The next day, Margaret greets Henry with tenderness. She is eager to help him see how, in their marriage, they might share their lives practically as well as share intimacy. Henry the traditionalist has always cherished a wife who can run their household, raise their children, and entertain their friends.
The one thing Henry is reluctant to embrace in his marriage is intimacy. Because “he had always the sneaking belief that bodily passion is bad,” Henry is “ashamed” to admit he loves his wife. “Amabat, amare timebat,” Margaret thinks, or “he loved, and feared loving.” She wants him to overcome his fear and connect—“Only connect!”—his happy feelings of love and affection with his feelings of passion, and thus realize that love, affection, and passion are all perfectly natural feelings to experience and express. Unfortunately, Margaret is no match for Henry’s “obtuseness”—his fatal obliviousness to all of life’s nuance, and all viewpoints other than his own. He never notices Helen’s hostility towards him, and certainly doesn’t notice Margaret’s subtle attempts to open his mind.
Henry is not a progressive thinker, and he believes in traditional religious and societal mandates about the dangers of sexuality. Margaret fails to change his fearful perspective on love and make him recognize the blessing of natural, healthy unions because Henry clings to his convictions blindly, filtering the world through the lens of his preconceptions. Thus he remains ignorant of whatever he does not wish to see.
Helen joins Margaret and Henry for a walk. Margaret tells Henry that Helen received a letter from Leonard Bast. Thanks to Henry’s advice, Leonard has left his company. However, Henry now says the company is doing fine. Margaret is shocked to hear this, but Henry doesn’t notice—he starts talking about his tenant who wants to sublet Howards End. She interrupts him, and he reassures her that Leonard’s new job at a bank is even safer than his old job, despite its lower salary.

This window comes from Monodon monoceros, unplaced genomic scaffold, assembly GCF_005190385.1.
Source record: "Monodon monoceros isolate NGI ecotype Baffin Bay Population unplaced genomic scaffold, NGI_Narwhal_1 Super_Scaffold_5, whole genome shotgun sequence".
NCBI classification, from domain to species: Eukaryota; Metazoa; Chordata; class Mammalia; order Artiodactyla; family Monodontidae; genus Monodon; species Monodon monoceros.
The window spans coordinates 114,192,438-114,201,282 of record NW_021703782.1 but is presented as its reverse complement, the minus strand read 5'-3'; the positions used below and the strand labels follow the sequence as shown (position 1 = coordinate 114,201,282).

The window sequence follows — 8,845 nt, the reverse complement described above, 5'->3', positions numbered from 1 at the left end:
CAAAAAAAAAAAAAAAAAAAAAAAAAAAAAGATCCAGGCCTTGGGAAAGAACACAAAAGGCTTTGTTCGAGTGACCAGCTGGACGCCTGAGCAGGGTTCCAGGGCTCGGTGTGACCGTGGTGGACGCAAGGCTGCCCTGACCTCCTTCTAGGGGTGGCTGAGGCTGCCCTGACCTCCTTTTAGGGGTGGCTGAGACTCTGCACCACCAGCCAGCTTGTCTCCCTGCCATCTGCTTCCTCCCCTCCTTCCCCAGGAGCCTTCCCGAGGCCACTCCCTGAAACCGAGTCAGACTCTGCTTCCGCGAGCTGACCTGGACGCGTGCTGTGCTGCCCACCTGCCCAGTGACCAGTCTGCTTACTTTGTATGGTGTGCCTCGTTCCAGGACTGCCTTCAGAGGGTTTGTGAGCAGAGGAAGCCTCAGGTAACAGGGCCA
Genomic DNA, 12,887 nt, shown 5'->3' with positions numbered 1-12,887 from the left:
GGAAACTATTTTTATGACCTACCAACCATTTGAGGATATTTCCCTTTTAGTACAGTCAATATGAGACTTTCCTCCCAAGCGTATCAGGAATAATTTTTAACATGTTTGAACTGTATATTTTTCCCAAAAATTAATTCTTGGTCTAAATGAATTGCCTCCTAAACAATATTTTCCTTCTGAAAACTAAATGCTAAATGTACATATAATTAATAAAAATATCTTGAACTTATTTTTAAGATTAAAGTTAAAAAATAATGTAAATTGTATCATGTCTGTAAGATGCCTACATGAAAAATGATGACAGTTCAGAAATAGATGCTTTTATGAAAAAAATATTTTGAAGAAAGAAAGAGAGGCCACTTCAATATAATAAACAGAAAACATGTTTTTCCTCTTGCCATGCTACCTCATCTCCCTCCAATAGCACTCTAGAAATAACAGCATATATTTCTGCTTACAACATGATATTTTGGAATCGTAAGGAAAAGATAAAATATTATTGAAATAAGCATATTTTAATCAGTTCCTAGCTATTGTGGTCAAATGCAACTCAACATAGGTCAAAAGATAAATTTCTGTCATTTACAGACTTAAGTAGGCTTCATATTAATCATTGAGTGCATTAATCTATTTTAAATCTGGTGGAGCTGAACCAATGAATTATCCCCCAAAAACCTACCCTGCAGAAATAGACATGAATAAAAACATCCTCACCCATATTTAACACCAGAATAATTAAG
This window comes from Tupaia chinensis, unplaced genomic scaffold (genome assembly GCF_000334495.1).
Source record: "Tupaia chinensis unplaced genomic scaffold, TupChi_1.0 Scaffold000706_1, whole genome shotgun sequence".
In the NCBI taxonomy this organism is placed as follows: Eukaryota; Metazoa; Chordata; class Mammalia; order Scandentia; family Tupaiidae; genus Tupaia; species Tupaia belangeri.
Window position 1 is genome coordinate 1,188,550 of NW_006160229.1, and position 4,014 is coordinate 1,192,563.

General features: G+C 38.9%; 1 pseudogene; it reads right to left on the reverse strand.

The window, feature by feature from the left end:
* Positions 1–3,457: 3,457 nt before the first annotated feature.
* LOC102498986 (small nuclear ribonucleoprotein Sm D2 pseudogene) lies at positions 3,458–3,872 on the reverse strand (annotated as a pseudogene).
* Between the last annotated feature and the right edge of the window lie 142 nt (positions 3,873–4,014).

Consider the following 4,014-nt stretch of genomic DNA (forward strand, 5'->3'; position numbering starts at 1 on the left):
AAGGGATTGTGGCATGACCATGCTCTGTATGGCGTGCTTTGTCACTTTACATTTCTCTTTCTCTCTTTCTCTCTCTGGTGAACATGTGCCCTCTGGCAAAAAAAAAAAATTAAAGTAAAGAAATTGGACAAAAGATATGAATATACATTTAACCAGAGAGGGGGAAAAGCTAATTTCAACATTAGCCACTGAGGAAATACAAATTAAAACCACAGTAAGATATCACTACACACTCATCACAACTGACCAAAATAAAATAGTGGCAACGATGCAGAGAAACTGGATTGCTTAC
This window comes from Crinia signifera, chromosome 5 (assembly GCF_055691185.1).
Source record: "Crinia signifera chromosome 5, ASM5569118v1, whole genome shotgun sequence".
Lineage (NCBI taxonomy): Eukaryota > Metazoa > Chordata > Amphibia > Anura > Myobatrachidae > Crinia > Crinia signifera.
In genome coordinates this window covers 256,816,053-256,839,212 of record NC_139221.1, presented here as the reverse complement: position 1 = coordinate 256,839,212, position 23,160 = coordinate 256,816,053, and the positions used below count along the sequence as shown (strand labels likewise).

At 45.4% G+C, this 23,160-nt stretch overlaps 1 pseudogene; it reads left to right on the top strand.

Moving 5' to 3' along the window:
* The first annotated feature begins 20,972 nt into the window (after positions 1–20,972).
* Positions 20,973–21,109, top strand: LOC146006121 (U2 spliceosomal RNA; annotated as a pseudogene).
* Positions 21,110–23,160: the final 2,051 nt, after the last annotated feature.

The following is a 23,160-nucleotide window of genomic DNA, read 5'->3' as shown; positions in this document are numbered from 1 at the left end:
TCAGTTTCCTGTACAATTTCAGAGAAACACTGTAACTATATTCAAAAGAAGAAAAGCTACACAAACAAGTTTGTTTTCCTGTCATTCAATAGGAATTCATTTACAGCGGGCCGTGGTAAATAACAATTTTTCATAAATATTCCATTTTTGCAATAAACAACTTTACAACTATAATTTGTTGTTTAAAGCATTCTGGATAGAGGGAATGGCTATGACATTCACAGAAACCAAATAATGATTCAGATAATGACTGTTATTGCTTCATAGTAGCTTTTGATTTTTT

Despite the failure of Leonard’s last visit with the Schlegels, he still trusted them enough—or didn’t trust himself enough—to leave his job on their recommendation. The Schlegels, in turn, had trusted Henry enough to pass his advice onto Leonard. However, they begin to fear that they may have been wrong to trust Henry’s judgment now that he has abruptly changed his tune and doesn’t appear to care about the consequences.
Henry then asks Margaret to go up to Howards End with him next week, which she says she would rather not do, since her Aunt Juley has planned on hosting them for longer than that. He tells her that she “can give that up now,” and she protests that her aunt would be greatly hurt if she were to leave in the middle of this rare visit to her home. He insists that he will talk to her aunt for her.
Henry expects his wife to behave like his subordinate, deferring to his wishes and his judgment absolutely. He completely ignores Margaret’s feelings and the feelings of her aunt, believing that women’s emotions and desires are less important than men’s.
Before Henry can talk to Juley, Helen confronts him about his poor advice that prompted Leonard to leave his job for a lower-paying one for no reason. “Don’t take up that sentimental attitude over the poor,” Henry admonishes her in return, adding self-righteously, “it’s absurd to pretend that any one is responsible personally … our civilisation is moulded by great impersonal forces.”
Helen is willing to boldly challenge Henry when her sister is not. She points out the fact that his judgment was entirely wrong and has caused people to suffer. Henry insists that it’s no use talking about the individual case, since no one can possibly accept personal responsibility for the societal institution of poverty.
Alone with Margaret, Helen denounces such men who “talk of the survival of the fittest, and cut down the salaries of their clerks, and stunt the independence of all who may menace their comfort,” having convinced themselves that their greed serves the public good. Margaret realizes that her sister’s outrage is stronger than her civility, and she must be separated from Henry before she explodes at him. Thus Margaret braves Aunt Juley’s disappointment and leaves early with him.
Helen attacks Henry’s hypocrisy and dishonesty. Blaming objective “impersonal forces” for unequal wealth when he actively cuts his employees’ wages for his own gain is simply hypocritical and false, as is purposefully denying rights to those without power in society and claiming it’s the natural order. Instead of responding to Helen’s fierce allegations, Margaret focuses on saving the peace and diverting a confrontation that could ruin her relationship with Henry.